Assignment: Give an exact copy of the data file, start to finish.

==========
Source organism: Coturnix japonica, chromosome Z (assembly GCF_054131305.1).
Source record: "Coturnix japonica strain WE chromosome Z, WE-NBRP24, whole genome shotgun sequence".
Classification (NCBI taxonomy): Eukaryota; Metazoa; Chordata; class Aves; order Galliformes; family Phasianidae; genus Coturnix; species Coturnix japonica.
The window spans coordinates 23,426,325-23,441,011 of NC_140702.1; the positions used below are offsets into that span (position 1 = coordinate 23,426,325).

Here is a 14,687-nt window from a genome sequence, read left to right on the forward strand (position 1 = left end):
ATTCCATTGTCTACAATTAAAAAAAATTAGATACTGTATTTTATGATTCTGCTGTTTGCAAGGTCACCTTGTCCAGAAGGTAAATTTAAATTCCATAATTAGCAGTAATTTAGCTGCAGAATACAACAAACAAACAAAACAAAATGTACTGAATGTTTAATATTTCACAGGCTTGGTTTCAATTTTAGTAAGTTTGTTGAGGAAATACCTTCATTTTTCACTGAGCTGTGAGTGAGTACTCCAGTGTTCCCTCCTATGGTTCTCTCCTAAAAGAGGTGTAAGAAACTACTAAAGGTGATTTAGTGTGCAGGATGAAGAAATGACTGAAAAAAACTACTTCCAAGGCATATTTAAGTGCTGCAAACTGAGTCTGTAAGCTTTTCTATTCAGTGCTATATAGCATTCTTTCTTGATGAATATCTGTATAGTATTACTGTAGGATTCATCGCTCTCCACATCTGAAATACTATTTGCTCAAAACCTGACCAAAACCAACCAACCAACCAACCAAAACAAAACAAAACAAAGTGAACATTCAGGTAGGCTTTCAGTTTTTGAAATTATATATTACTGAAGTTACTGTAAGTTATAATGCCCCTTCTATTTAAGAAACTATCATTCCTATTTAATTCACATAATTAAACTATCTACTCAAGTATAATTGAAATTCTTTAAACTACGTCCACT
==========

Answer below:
Source organism: Coturnix japonica, chromosome Z (assembly GCF_054131305.1).
Source record: "Coturnix japonica strain WE chromosome Z, WE-NBRP24, whole genome shotgun sequence".
Classification (NCBI taxonomy): Eukaryota; Metazoa; Chordata; class Aves; order Galliformes; family Phasianidae; genus Coturnix; species Coturnix japonica.
The window spans coordinates 23,426,325-23,441,011 of NC_140702.1; the positions used below are offsets into that span (position 1 = coordinate 23,426,325).

Here is a 14,687-nt window from a genome sequence, read left to right on the forward strand (position 1 = left end):
ATTCCATTGTCTACAATTAAAAAAAATTAGATACTGTATTTTATGATTCTGCTGTTTGCAAGGTCACCTTGTCCAGAAGGTAAATTTAAATTCCATAATTAGCAGTAATTTAGCTGCAGAATACAACAAACAAACAAAACAAAATGTACTGAATGTTTAATATTTCACAGGCTTGGTTTCAATTTTAGTAAGTTTGTTGAGGAAATACCTTCATTTTTCACTGAGCTGTGAGTGAGTACTCCAGTGTTCCCTCCTATGGTTCTCTCCTAAAAGAGGTGTAAGAAACTACTAAAGGTGATTTAGTGTGCAGGATGAAGAAATGACTGAAAAAAACTACTTCCAAGGCATATTTAAGTGCTGCAAACTGAGTCTGTAAGCTTTTCTATTCAGTGCTATATAGCATTCTTTCTTGATGAATATCTGTATAGTATTACTGTAGGATTCATCGCTCTCCACATCTGAAATACTATTTGCTCAAAACCTGACCAAAACCAACCAACCAACCAACCAAAACAAAACAAAACAAAGTGAACATTCAGGTAGGCTTTCAGTTTTTGAAATTATATATTACTGAAGTTACTGTAAGTTATAATGCCCCTTCTATTTAAGAAACTATCATTCCTATTTAATTCACATAATTAAACTATCTACTCAAGTATAATTGAAATTCTTTAAACTACGTCCACT